One of the bridges along Trail 6. They aren't spectacular, but they are named. This is Oyama Bridge.

 As you get further up the hill, the trail crosses a couple feeder streams.
 Exposed rocks in several places show that this area has seen a lot of volcanic activity, with upturned, flipped, and off-kilter stones.

 We saw a couple birds in the bush, and heard some animals, including frogs, wild boar, and what must have been a raccoon of some sort. There are plenty of bugs, other birds, spiders, and snakes out here, too.

 My friend ate a little bit of this. The old Japanese man who she thought told him to eat it was quite amused.

 I'm not sure why I don't have pictures of the stones up the middle of the stream. But eventually we reached the top. The view was a bit hazy but enjoyable.
 Mount Fuji is back there. I think you can see the outline through the clouds, though I'm not entirely sure. I'd like to visit again when it's visible.
 Also not visible is Tokyo. It was warmer and somewhat cloudy, which couldn't have helped our chances. I've heard that the best time to visit is in January or February - in the snow!
 There's a really large cherry tree at the top of the mountain with lots of blossoms on it. The sun was out, which really helped my photographs!

 This is looking out toward Tokyo, but it's not visible in the photo.
 The city you can see closest to the mountain is Hachioji.
 I mentioned food; there are some places to get something to eat at the top. Everything was closed, or at least closing, by the time we got there, so I can't tell you anything about quality or selection. I was afraid of that happening, but my friend has a hard time keeping to a schedule and getting around on trains, and our late start getting to Takao and our extra delay by having a sit-down lunch meant we didn't get to the top until almost 4 PM.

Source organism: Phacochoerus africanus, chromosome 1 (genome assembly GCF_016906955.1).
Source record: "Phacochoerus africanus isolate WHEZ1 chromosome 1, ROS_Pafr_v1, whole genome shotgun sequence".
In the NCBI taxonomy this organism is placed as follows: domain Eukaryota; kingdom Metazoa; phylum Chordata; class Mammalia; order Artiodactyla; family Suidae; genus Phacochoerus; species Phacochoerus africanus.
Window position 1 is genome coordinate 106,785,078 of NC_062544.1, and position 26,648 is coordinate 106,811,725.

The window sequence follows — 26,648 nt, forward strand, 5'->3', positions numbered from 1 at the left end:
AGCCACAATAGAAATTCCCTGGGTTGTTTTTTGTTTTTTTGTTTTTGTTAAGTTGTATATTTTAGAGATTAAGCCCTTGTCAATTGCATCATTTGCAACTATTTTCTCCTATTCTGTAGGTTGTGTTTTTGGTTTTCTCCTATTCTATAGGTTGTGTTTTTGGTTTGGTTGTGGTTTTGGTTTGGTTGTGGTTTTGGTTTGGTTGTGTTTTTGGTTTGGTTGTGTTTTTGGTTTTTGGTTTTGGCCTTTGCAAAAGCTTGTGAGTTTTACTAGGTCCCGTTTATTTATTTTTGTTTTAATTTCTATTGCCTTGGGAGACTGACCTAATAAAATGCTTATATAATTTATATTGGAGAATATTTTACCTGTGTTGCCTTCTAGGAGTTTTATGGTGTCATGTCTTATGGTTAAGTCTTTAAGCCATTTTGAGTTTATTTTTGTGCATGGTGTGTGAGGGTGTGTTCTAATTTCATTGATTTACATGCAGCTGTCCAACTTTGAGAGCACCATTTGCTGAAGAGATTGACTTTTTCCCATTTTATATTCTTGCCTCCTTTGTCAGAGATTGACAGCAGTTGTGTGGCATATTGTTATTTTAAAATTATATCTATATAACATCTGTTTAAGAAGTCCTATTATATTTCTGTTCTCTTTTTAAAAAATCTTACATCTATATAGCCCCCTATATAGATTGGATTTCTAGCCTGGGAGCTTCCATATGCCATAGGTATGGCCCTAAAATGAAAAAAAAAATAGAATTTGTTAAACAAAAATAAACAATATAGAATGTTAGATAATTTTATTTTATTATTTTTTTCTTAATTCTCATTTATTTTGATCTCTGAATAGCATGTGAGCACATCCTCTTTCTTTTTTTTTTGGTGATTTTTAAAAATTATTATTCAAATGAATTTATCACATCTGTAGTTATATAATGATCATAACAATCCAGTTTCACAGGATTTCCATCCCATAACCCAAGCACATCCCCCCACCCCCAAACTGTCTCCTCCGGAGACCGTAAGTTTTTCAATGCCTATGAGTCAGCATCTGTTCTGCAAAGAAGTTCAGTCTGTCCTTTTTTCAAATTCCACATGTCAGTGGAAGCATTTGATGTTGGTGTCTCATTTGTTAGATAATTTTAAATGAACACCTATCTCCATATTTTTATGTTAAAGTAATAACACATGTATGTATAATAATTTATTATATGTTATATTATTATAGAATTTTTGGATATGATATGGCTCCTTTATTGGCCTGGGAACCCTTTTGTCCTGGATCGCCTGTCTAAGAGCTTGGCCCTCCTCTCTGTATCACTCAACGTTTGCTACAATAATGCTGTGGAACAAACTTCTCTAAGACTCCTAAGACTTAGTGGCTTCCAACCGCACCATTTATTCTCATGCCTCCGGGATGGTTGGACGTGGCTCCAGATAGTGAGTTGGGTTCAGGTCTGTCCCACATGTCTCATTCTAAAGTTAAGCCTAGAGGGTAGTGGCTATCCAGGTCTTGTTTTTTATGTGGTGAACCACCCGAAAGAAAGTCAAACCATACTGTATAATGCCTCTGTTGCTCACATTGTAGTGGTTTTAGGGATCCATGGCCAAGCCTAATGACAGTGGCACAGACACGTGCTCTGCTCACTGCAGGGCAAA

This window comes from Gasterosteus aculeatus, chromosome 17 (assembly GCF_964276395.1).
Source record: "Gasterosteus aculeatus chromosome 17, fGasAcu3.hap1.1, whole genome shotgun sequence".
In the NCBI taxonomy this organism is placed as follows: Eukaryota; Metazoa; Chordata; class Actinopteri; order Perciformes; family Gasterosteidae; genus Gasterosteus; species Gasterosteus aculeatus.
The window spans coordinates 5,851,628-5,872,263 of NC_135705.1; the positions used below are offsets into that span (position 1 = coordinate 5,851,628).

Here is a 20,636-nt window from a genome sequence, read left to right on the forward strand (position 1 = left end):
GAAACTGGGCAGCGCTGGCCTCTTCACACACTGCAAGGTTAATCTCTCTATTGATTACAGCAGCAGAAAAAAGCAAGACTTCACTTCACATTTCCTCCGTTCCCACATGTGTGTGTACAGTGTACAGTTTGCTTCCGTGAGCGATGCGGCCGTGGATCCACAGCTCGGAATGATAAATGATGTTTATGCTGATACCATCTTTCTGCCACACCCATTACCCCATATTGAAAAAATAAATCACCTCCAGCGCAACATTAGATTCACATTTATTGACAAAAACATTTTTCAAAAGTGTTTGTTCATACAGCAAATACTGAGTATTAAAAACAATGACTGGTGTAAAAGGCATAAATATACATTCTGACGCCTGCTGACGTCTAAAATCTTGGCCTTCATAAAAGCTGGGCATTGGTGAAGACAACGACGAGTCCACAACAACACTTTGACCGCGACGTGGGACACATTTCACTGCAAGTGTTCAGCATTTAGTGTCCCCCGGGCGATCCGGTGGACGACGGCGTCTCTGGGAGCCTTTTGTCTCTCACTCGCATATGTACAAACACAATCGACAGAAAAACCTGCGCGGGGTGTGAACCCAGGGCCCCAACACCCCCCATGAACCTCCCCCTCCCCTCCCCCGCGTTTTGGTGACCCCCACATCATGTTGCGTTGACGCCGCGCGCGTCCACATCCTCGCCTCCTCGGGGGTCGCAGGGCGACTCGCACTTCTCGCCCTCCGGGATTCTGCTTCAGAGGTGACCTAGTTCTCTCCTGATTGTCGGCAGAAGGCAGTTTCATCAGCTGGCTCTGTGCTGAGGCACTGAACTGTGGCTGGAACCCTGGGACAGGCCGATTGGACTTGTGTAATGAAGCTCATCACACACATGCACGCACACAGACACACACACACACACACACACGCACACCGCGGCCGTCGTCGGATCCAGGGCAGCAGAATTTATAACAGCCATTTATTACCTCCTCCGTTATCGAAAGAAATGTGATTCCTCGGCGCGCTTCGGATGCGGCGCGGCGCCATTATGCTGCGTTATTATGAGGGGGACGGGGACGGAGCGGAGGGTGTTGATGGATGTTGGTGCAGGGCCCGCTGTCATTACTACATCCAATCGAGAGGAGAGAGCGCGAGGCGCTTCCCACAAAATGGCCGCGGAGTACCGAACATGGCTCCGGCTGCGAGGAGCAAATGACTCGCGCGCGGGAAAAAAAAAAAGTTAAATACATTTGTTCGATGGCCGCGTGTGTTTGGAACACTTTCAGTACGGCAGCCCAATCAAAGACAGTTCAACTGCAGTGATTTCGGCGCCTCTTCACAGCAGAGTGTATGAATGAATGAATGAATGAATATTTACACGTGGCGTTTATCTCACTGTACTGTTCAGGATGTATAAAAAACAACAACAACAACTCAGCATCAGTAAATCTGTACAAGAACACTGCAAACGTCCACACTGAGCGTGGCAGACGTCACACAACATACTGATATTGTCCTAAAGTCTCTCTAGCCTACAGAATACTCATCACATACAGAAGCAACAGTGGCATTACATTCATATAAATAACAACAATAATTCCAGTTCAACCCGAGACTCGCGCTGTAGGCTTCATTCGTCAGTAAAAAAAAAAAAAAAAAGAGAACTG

We chose Trail 1 to hike down, so we could see some of the popular sights. The large temple complex is pretty impressive and has several levels as you head down (or up) the mountain.

 You'll see this image in several places, especially on souvenirs in the stores. This is the larger tengu (demon-like being); there's also one with a beak.
 Statues of the tengu inside the red gate (about 4 photos up) depict the beaked tengu...
 And the long-nosed tengu.
 There are lots of little shrines and buildings at this temple.

 If I understand things correctly, you make a wish, walk through the stone ring, then pick up a stick and hit the rings on the pole behind the ring.
 Here are two more statues of the tengu.
 Another gate; this one has four guardians.
 I only took photos of three.

 Viewing the gate from the correct "entrance" side. Remember, I came from the top, so the pictures above are from back to front.
 There are several very large trees near the temple, some of them extremely old. A typhoon knocked several over at some point.

 At the halfway point, around where the Trail 2 loop is, there are some areas where you can see out toward Tokyo. Again, it couldn't be seen because of the haze and clouds.
 The lower sun made for some nice colors and some cherry trees are visible in the mountains.
 Here's the chair lift entrance halfway up the mountain (which would take you back to the bottom). It was closed when we arrived, but we weren't planning on taking it anyway.
By this point it was after 4:40 (I like that clock). We continued down the mountain but I didn't really see anything spectacular for the rest of the trip. We worked up an appetite going up and down the mountain so we grabbed dinner at Denny's in Shinjuku.

Mount Takao is easily accessed via the Keio Line - a rapid train goes directly to Takao-san-guchi Station every 20-30 minutes or so, with local trains running about every 10 minutes otherwise. It's possible to hike from JR Takao Station (a much further, less-popular option) as well. "Admission" to the mountain is completely free, and the Keio Line train fare from Shinjuku is under 400 yen each way.

If you want to use the cable car or ski-style lift, it's 470 yen one way or 900 yen round trip. The cable car runs from 8:00 every morning, ending some time between 17:00 and 18:30 depending on time of year and day of the week. I'm not sure about the lift times.